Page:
MANILA – With only two percent of the 2.7 million tertiary students given scholarship programs in 2011, Senator Sonny Angara is pushing for the passage of a bill that puts systematic granting of financial assistance to the poor but deserving students.
“Student financial assistance should target poor, deserving students,” Angara said in his sponsorship speech on Senate Bill No. 2679 or the United Student Financial Assistance System for Tertiary Education (UniFAST) Act.
Angara said while there are hundreds of thousands of poor but deserving students in the country, the Commission on Higher Education’s (CHED) student financial assistance programs in 2011 only served 60,000 or two percent of 2.7 million tertiary-level students.
“Government had in place up to 62 student financial assistance programs across 17 agencies. Though some programs performed fairly well, a majority of them had low coverage. More worrisome were the results of a CHED-commissioned study that showed how these programs were increasingly enjoyed by student beneficiaries from higher income families,” said Angara, a known advocate of educational reforms.
Last week, Senator Pia Cayetano, chairperson of the Senate committee on education, reported out the UniFAST bill, a consolidation of 21 Senate bills and House Bill No. 4591.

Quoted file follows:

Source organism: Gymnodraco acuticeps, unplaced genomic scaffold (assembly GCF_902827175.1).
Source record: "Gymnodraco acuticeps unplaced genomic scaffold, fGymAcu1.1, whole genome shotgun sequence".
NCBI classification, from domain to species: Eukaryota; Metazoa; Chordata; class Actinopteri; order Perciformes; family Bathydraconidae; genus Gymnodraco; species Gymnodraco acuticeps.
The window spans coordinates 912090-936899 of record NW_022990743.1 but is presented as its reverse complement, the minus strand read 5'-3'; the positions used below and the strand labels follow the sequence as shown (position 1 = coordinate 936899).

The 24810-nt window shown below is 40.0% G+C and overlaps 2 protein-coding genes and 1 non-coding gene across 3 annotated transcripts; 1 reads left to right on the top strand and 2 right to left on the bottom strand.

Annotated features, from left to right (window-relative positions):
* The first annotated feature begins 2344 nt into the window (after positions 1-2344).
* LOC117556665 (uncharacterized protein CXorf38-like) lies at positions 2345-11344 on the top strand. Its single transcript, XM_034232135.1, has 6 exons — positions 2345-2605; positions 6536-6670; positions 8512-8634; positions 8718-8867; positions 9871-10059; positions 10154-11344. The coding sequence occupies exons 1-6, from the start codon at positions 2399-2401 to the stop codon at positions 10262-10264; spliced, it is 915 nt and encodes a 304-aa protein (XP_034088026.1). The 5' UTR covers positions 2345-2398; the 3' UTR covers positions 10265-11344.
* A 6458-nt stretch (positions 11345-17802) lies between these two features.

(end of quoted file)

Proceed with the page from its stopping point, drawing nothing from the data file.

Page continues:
Under the proposed measure, students who have laudable academic performance will be given priority in the grant of scholarships while underprivileged students, especially whose families are recipients of the conditional cash transfer program, will be prioritized in the provision of grants-in-aid.
The student loans will also be extended to students facing liquidity problems, regardless of economic status.
The bill also seeks creation of a socialized tuition fee scheme, based on the student’s personal circumstances, family income and socio-economic characteristics, which will be used as a guide by state universities and colleges and public technical-vocational institutes throughout the country.
“We merely seek to put up a system that harmonizes our student financial assistance programs and make their administration more effective and efficient,” Angara said.
”With such a system, we empower not just CHED, but all other government agencies, to ensure that their student financial assistance rightly go to who needs it and where it’s needed the most,” he added.
In addition, the lawmaker noted that while each government agency administered their student assistance program, not a single tracer study was conducted to check whether the assistance government extended had actually reached those who deserved it and whether such assistance helped students land decent jobs and earn higher salaries.
“Tertiary education, a proven stepping ladder towards a better life, remains inaccessible and expensive to many. Hopefully, through such scheme, we step closer to realizing our goals of having one college graduate in every Filipino family,” Angara said.
The proposed bill will require student scholars to render a minimum number of years of service for the country or the implementing agency.
According to the bill, students who will violate the provision shall be required to pay in full “the amount equivalent to the student financial assistance given to the grantee.
A total amount of Php16 billion will be appropriated for the UniFAST implementation.